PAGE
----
Central Idea: The gaining of wisdom may be our most important task in life.

“Ask something of me and I will give it to you.”

There was once a little boy who lived in a village.  On his 14th birthday, he was gifted with a horse.  Everyone in the village said: “How wonderful! The boy got a horse!”  But the wise old man said, “We’ll see.”  Two years later the boy was riding his horse and he fell off and broke his leg.  Everyone in the village said: “How terrible! He broke his leg!”  But the wise old man said, “We’ll see.”  Then a war broke out in the land and all the young men go off to fight.  But the young boy is unable to go because his leg is all messed up.  And everyone in the village said: “How wonderful!”  And the wise old man said: “We’ll see.”

Our first reading is about Solomon asking for wisdom of God.  So I once asked the social media crowd, “What was the best and what was the worst advice you had ever been given.”  It was actually pretty cool.  Some talked about the wisdom of just living: “people should only have as much power as you give them.”  Some talked about relationship advice: “Secret to a happy marriage: when you are wrong admit it and when you are right, shut up about it.”  Some talked about parenting advice.  “Remember you are raising adults, not children.” “Hold on to your babies as long as you want.” Some gave financial advice: Learn to live on half your income.  Many of them were spiritual: “What would Jesus do?”

Surprisingly, some of my Facebook buddies are former students and parishioners of mine, so they quoted advice I had given them.  Surprisingly, it was not the worst advice they had been given.  One talked about a homily I had given at the funeral of her son.  (That was very humbling.) One of my former parishioners quoted something that I say all the time: It is OK to have a pity party, you just can’t stay very late. One of my former students even quoted me a Latin phrase: Illigitimi non carborundum. Roughly translated it means, don’t let the jerks get you down.

The bad advice was pretty revealing.  Most of it centered around doing something that looked like it would be fun, but wasn’t.  (Taste this MD 20/20. Here, eat this. One won’t hurt.).  Some of it was a twisted wisdom born of anger and defeat, usually about children.  One of my buddies shared a truly bit of bad advice: Don’t tell anybody.  If there is one thing that I learned in my sixty plus years of life on this earth, it is that horrible, abusive and destructive behavior thrives in secrecy and concealment.  As one author put it: Solitude is the oxygen that gives life to repulsive behavior.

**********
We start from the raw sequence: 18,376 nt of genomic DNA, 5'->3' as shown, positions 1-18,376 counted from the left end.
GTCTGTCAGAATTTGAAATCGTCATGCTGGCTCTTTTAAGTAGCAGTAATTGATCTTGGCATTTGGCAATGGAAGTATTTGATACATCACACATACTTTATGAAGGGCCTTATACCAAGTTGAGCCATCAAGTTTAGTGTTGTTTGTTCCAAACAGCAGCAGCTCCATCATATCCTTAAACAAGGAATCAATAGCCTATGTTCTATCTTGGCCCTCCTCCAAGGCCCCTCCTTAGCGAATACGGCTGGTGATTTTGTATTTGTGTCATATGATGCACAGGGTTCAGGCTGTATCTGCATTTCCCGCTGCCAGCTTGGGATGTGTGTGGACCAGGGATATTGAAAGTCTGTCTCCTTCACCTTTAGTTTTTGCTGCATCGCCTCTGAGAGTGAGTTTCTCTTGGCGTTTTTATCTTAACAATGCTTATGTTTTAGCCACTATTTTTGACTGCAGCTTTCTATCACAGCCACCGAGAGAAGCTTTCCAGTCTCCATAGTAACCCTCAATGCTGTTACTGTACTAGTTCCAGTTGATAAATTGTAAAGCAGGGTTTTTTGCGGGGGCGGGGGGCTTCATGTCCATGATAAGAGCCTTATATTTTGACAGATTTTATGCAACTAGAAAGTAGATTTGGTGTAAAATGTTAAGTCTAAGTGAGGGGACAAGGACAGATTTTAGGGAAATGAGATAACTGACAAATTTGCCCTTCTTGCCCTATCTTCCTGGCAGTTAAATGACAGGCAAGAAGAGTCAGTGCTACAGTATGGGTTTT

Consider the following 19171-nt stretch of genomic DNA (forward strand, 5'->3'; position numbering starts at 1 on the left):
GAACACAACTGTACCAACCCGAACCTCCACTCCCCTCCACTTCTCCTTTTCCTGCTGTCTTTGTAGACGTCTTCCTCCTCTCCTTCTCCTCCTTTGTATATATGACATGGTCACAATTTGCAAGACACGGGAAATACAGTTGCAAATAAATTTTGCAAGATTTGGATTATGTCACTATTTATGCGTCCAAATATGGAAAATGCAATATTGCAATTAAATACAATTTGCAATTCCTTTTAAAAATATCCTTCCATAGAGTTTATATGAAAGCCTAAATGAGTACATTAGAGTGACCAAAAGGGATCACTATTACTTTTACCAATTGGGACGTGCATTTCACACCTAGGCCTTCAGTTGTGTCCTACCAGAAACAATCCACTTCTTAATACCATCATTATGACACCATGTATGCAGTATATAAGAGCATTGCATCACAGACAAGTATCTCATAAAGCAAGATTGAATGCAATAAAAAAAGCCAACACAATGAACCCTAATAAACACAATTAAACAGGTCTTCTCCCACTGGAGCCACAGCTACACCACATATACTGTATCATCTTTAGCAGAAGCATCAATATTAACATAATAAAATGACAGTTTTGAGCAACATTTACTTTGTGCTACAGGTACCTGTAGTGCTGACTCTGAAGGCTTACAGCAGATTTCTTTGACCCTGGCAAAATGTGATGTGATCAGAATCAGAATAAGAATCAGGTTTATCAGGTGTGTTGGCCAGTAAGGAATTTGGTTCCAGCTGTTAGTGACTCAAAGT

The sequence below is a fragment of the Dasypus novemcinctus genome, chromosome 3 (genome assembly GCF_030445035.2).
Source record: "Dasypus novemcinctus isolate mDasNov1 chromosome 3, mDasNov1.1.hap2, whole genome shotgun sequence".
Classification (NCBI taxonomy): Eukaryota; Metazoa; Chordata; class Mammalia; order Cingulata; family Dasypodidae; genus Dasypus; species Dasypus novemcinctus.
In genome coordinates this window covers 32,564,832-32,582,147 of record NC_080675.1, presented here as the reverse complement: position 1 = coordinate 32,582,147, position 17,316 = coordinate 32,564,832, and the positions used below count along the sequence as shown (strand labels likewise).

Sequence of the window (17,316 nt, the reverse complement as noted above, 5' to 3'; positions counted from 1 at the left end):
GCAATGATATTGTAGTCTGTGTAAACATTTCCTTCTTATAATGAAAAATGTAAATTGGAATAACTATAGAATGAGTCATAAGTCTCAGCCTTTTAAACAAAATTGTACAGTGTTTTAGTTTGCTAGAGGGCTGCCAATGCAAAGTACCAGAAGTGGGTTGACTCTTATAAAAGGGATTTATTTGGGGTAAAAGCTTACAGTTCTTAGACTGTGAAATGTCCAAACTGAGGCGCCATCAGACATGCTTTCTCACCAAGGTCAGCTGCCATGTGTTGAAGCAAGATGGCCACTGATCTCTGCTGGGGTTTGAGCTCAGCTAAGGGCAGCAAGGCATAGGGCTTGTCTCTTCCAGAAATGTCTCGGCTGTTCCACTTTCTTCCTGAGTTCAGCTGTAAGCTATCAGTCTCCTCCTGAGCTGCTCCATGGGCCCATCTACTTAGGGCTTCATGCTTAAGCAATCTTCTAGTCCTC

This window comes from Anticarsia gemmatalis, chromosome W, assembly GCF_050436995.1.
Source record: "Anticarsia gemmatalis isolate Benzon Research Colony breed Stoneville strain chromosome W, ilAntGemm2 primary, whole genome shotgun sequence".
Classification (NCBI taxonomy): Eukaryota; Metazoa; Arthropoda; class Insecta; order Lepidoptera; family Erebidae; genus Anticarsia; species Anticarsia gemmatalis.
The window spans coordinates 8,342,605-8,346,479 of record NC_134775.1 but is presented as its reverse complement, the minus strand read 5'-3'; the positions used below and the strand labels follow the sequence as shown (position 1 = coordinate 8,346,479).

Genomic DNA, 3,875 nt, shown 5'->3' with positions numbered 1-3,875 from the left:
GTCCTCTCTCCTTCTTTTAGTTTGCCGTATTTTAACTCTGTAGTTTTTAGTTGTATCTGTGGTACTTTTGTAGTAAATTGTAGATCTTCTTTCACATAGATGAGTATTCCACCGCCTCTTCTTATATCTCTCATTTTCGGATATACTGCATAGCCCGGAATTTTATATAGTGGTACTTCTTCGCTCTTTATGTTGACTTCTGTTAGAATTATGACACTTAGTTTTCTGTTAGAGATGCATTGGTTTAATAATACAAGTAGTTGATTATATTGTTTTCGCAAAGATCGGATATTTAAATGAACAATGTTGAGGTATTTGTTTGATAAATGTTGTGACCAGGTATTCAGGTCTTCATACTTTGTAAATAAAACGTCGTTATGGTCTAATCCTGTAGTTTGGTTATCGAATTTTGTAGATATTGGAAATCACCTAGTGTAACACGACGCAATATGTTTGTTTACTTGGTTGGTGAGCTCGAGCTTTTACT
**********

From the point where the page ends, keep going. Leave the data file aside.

Almost everyone’s response was insightful and meaningful.  But let me share with you three that stood out and touched me deeply.

One: your biggest complaint about others is a fault of your own.  There’s bad news and good news here.  The bad news is that it is often hard to see this fault in ourselves.  We can notice it quickly and easily in others.  It can drive us up a wall.  But the truth is so often so difficult and painful that we fail to see it in ourselves.  The good news is that if we give it a try, if we deeply examine why this behavior gets under our skin, we will most definitely find our blind spot, our deepest fault.

Two: Never ruin an apology with a “but.”  I don’t know why but this bit of advice hit me like a ton of bricks.  When I asked myself why, I was confronted by the fact this behavior drives me up a wall.  (I know, I need to look at #1 again. Don’t remind me.) There was someone I knew who could apologize to me and somehow, in an incredibly twisted and devious way, I would end up feeling guilty.  These non-apology apologies make things even worse. The bottom line is that when we do this, when we say, I am sorry, but, we are in fact playing is a game of one-upmanship, a game of getting the last word in. And  this  game  rarely  ends  well. This bit of advice seems to be telling us that we would do well to say we are sorry and then just LET SOME THINGS GO

Three: Never pass up the opportunity to sparkle.  OK, guys unless you are a vampire in the Twilight series, we may need to adjust one of my friend’s grandmother’s words of advice.  Can we change “sparkle” to “shine”, or better yet “do your best?”  I would definitely like for this to mean something other than draw attention to oneself.  If that is the point, count me out.  But, on the other hand, if it means to let your light shine, if it suggests that we do our best as we make our way through life, then this is an awesome bit of advice and wisdom.  The difference between these two things is our intention.  If it is only about ourselves, well sparkle away, but no thanks.  But if it is about making the most of our lives, squeezing a bit more out of our talents, this is the very essence of our existence.

There were so many good ideas, I hated to limit it to just three or so, but we do not have all day.  Droning on and on is not very wise.  But may I suggest that you sit down sometime today and think about your own best and worse advice, the wisdom you have gleaned from your time here on earth.  And then do your best to put that wisdom into practice, so that our world, which seems so foolish, imprudent, reckless and irresponsible may become a bit better, a bit kinder, a bit more thoughtful, a bit wiser.

As the wise man once said: We’ll see.

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